On Friday, December 16, 2022, the author of this article, Efrem Zelony-Mindell, was arrested and charged by the FBI for the attempted enticement of one minor boy in Manhattan, New York, and possession and distribution of child pornography. I mean, Jesus Christ. The case is so viscerally revolting that we can barely read it ourselves, given we thought we knew this person. So, we here at Filthy Dreams were faced with a decision: What are we supposed to do?! Pretend this never happened?! Delete all the articles? That felt cowardly and not exposing how he was able to embed himself into the arts community. So we’re adding this warning to the articles because it also didn’t feel right to ignore it completely:
Built into the layers of figures, there are folds that forage something deeper than the inspiration of illustration or the relics of cubism. The flesh of Justin Liam O’Brien’s paintings is bestowed with deep hues of mindful depression that is associated with intimacy and rejection. The forms are inoculated with the instruction of abstraction and the contrast of aching colors. The figures and people in his paintings could be anyone–they are everyone. Sometimes with gender, but many without such specificity. There are elbows and ears that feed into torsos and toes. The mind of O’Brien’s queerness rumbles the round edges and form fitted lines of these works. Adjacent limbs linger in the grips of one another and the faces moan and scream, in ecstasy and terror. They are a labyrinth of exposition. Once between the walls of Monya Rowe Gallery, there is no escape from the desire to contort and contract the possibilities of these paintings. O’Brien does not hang alone; the show Rose-tinted is shared by the works of Celeste Rapone whose figurative works engage a conversation with O’Brien in a charming and thoughtful manner.
It‘s not my intention to forget the shared space, but O’Brien’s work strikes most—to me. Not out of gayness, or sympathy, friendship, or newness. O’Brien’s works are impressive because they display something that echoes deeper than the mere simplicity of expectations. Choices can be quick, but execution is ennobled by the endeavor of technique and care. Color is curious because it furnishes the rewards of looking. In the canvases of O’Brien, such attention is held. “I don’t think that I could make this work if I hadn’t had my heart broken,” O’Brien tells me. The span of emotion he sympathizes is one of personal experience, but universal in understanding. To be loved, to be loved, OH WHAT A FEELING! Nothing is ever so simple. The insecurity associated with affection is steep—the ground is rough. Ebbs and flows flounder. The psyche is full of second-guessing. The body becomes bloated by wants and lusts, and fruitful fallacy. The imagery of O’Brien is glazed and the attention is rich. There are tastes and wants of lust to lap up in every last brush stroke and stitch in the works.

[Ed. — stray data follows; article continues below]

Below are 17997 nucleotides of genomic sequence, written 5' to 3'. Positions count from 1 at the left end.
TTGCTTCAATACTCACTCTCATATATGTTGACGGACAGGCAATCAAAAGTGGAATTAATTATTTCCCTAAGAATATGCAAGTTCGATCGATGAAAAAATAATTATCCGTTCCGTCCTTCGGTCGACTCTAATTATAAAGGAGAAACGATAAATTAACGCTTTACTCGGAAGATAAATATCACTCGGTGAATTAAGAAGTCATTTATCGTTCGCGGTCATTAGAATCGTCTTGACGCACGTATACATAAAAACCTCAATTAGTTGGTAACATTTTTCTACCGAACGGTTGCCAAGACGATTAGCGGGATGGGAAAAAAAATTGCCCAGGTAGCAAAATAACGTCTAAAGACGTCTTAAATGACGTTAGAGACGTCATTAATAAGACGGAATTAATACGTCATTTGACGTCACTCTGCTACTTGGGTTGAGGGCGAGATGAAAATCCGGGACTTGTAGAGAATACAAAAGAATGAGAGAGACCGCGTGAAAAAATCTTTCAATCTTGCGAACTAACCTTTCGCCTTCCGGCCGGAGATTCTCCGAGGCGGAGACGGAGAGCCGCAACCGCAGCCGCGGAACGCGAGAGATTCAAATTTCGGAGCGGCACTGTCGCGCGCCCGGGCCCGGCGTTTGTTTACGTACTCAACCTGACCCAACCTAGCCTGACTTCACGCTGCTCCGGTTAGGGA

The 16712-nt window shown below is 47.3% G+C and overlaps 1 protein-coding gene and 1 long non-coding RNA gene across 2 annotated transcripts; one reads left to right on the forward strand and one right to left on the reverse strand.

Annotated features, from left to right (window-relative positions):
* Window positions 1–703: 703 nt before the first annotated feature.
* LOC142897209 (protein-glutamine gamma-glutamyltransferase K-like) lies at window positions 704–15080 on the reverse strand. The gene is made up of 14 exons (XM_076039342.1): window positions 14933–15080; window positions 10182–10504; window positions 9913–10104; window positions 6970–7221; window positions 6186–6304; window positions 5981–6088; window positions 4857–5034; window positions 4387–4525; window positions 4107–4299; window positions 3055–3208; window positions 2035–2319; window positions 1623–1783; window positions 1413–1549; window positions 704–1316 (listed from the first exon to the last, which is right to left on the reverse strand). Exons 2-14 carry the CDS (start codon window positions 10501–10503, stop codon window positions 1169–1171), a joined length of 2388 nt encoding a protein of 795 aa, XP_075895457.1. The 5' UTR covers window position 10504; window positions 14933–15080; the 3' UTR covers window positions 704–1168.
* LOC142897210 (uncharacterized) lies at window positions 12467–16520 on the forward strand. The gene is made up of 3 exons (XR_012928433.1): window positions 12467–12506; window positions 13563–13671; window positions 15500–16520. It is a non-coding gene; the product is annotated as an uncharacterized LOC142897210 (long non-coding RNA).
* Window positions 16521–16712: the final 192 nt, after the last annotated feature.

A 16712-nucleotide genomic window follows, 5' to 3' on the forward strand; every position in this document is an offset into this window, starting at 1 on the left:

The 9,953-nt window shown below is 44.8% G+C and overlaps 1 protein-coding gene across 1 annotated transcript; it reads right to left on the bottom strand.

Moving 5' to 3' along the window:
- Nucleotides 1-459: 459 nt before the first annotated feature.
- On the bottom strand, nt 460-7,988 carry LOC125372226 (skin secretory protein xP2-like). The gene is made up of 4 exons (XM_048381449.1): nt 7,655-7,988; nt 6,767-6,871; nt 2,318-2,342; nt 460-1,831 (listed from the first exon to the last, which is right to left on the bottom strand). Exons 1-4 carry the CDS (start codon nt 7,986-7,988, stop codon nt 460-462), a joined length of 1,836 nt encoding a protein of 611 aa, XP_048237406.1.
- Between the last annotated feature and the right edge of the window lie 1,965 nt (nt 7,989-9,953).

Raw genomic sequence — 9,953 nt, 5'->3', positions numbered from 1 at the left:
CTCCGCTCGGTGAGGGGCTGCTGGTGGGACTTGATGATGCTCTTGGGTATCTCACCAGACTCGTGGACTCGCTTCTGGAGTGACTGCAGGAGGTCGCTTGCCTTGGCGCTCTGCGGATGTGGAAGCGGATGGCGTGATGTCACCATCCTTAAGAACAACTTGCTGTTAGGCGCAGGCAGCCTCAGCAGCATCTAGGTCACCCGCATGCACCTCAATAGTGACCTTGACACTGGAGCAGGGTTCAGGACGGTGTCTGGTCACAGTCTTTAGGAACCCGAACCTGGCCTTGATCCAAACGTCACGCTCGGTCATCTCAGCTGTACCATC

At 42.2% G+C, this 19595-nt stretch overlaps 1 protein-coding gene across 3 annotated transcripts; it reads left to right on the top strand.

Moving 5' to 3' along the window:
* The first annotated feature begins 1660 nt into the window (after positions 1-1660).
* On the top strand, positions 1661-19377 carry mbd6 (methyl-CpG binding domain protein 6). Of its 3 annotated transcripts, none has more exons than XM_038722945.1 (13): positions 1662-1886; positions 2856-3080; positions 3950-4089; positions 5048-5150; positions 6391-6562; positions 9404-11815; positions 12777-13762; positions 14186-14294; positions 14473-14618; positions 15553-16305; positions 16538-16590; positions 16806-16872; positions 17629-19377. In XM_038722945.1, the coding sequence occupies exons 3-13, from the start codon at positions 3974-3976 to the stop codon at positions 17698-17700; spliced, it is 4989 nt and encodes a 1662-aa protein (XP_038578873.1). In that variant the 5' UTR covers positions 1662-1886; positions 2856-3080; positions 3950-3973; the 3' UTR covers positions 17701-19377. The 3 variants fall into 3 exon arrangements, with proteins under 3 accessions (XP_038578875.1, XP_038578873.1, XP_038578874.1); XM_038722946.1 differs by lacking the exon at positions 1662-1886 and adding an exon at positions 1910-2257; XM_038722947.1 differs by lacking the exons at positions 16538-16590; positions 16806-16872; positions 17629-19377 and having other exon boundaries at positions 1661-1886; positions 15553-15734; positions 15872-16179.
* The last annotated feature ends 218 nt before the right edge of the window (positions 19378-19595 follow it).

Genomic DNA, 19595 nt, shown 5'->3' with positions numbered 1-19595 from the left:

O’Brien emphasizes to me the importance of what is understandable and translatable when making his paintings. The works of these lovers are synonymous with the world we live in. Taps and touches on our phone course the needs and wants of passion; these modern structures act as a starting point for him. Many of us find ourselves bathing in the light of our devices. There is a catharsis of yearning and searching through left swipes and rights. What will we find? How will we discover ourselves through the tangibility of others? Navigating our comforts and discomforts will allow us to learn how to exist in changing environments. “I’m always thinking about what can and can’t be said all at once when I’m making my work and out living my life,” says O’Brien. There’s a consuming sense of joining and establishing community amongst peers. The rewards of others can be painful; the confusion of intimacy will inspire doubts and anger. What hangs low in the reality of all those things is the want for understanding and the inspiring realization of interpretation to further ourselves as individuals.
The souvenirs of history cling to the way O’Brien speaks and thinks about not only his works, but also the life he lives. He allows a collision between the past and a predisposition to contemporary writing, music, and humor. O’Brien ruminates on people, like David Wojnarowicz, Whitney Houston, and Bill Hicks, who came before him. These elements lay bare in the works. The joy of things as they come together form similes and smiles echoing with the reaches of sound through the use of what he brings to painting. There are no limits; there is instigation and imagination. O’Brien is making new space. These works speak with sincerity and sorrow. The things worth valuing most will fill us up.